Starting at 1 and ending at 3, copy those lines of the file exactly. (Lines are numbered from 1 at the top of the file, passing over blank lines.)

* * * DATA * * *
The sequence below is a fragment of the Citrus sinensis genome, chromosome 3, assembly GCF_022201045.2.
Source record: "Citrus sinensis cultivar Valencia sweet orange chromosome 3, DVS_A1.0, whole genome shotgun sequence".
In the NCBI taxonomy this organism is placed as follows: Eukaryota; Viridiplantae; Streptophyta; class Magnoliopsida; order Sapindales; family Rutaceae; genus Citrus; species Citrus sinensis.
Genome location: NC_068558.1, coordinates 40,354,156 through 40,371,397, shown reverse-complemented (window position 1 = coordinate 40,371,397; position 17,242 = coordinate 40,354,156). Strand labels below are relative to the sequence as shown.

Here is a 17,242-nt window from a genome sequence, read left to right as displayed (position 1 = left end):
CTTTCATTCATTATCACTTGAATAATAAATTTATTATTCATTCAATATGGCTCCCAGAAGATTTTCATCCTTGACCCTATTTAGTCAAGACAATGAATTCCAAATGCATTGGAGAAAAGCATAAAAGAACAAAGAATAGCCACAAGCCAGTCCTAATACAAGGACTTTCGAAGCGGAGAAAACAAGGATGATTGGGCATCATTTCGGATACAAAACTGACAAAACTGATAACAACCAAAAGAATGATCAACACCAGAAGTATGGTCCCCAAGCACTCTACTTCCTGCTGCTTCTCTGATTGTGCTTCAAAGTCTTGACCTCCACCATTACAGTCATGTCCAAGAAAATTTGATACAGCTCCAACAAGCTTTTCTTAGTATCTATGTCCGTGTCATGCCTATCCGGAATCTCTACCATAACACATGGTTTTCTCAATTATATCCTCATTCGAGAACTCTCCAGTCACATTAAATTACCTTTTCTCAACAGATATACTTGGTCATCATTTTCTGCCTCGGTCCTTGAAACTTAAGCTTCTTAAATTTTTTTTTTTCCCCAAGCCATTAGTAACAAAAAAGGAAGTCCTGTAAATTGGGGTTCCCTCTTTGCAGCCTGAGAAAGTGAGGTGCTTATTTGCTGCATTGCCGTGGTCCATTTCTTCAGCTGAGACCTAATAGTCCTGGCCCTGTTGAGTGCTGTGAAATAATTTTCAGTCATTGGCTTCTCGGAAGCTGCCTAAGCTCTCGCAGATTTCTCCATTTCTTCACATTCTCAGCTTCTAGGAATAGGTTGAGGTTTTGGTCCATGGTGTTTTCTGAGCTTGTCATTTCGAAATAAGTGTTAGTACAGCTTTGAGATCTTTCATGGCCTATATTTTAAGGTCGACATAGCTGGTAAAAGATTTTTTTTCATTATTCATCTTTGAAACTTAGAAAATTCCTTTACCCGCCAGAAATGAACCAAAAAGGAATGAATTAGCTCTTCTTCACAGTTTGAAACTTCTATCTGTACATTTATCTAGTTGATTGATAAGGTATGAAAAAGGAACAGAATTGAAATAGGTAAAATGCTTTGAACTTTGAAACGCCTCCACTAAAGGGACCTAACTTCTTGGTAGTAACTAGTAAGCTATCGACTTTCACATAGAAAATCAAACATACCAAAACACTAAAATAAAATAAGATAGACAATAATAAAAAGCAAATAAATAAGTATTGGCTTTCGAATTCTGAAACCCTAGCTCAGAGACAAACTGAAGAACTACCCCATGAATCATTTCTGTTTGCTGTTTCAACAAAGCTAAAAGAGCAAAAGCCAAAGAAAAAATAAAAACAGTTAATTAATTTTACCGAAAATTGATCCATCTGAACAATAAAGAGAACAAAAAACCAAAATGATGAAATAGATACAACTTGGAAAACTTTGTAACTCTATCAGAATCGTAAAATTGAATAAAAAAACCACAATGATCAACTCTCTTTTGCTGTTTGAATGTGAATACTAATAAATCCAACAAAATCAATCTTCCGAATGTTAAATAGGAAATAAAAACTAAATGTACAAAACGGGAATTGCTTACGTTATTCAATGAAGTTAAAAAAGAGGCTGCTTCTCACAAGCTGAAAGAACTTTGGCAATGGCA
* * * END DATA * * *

The sequence below is a fragment of the Citrus sinensis genome, chromosome 3, assembly GCF_022201045.2.
Source record: "Citrus sinensis cultivar Valencia sweet orange chromosome 3, DVS_A1.0, whole genome shotgun sequence".
In the NCBI taxonomy this organism is placed as follows: Eukaryota; Viridiplantae; Streptophyta; class Magnoliopsida; order Sapindales; family Rutaceae; genus Citrus; species Citrus sinensis.